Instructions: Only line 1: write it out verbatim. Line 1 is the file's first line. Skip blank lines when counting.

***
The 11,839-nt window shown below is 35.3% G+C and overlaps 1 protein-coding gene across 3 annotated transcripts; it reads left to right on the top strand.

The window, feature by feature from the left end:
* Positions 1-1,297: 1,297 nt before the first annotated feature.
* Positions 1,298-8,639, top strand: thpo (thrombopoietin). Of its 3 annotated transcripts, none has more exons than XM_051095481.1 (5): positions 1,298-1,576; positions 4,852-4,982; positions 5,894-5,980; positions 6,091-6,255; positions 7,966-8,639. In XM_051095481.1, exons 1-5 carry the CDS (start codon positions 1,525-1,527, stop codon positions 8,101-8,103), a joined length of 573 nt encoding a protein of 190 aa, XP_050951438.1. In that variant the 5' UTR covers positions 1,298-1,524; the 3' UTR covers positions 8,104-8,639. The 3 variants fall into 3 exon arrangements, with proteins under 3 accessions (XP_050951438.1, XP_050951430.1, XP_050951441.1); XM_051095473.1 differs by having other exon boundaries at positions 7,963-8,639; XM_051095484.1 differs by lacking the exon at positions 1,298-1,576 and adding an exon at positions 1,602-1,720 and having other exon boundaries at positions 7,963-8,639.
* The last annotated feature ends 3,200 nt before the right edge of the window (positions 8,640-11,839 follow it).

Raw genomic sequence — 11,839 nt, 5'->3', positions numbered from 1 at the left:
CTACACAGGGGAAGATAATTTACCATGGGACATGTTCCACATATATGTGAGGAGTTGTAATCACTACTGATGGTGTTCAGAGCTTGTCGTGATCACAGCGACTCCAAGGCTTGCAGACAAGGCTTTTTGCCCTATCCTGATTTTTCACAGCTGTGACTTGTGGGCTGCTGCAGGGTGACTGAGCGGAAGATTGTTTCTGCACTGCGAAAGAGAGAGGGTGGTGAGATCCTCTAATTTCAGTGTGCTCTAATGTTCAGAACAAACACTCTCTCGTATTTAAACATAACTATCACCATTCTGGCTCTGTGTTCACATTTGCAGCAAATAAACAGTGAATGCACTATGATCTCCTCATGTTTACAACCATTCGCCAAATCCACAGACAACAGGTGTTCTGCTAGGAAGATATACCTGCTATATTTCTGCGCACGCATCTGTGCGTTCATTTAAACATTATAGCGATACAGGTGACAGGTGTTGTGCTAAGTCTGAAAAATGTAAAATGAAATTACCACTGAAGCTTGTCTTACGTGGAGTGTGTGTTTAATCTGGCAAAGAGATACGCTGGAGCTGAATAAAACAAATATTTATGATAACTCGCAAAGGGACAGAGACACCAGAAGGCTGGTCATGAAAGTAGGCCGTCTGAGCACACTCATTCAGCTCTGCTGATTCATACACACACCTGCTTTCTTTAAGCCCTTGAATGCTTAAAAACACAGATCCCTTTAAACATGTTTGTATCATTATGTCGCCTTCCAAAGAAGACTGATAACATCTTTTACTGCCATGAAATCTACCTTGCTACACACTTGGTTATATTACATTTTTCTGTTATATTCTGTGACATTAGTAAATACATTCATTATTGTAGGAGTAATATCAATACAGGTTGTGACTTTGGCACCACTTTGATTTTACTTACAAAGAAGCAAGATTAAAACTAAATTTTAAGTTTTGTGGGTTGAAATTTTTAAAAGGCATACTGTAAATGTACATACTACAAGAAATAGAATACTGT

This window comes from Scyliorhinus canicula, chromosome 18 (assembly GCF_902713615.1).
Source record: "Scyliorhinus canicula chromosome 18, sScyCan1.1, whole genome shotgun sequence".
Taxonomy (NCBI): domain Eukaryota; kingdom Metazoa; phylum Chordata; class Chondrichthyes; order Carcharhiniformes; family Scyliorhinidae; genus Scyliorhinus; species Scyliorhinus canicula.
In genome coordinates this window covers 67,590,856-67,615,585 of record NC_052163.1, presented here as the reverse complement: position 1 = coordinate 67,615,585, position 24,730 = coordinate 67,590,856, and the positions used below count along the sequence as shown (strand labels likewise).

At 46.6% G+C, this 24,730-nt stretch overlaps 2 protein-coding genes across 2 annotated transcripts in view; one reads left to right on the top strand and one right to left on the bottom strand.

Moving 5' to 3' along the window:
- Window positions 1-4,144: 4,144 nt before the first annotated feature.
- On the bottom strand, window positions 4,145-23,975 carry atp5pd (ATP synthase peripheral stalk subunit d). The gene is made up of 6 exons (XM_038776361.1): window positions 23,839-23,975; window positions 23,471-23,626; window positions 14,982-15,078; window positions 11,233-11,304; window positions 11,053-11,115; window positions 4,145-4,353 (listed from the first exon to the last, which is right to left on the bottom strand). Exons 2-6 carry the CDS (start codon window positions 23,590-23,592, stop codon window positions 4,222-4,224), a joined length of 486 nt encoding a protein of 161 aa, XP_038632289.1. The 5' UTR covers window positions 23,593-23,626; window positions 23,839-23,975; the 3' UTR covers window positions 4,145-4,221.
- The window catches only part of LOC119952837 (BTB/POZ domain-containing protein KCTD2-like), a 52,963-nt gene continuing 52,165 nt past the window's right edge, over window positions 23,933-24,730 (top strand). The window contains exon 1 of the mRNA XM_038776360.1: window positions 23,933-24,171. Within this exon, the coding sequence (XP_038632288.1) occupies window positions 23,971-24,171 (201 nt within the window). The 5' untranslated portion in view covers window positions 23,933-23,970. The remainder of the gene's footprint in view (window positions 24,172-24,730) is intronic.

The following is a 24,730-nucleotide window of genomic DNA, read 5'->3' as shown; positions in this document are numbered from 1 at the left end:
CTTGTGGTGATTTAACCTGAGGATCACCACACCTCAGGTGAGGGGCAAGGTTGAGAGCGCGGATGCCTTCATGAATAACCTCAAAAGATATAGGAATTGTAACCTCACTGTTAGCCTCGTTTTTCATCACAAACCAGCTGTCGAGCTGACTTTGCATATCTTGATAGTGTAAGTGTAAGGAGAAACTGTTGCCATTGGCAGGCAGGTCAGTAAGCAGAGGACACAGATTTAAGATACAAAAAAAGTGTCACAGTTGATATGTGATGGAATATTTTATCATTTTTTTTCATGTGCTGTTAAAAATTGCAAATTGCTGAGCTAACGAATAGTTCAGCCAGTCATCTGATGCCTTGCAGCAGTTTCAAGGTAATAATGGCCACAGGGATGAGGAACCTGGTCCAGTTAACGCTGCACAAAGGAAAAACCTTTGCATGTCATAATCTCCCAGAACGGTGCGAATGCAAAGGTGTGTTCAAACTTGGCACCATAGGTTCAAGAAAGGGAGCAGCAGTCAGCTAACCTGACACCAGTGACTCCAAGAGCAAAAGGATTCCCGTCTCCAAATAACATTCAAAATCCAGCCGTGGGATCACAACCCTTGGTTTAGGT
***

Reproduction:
The 11,839-nt window shown below is 35.3% G+C and overlaps 1 protein-coding gene across 3 annotated transcripts; it reads left to right on the top strand.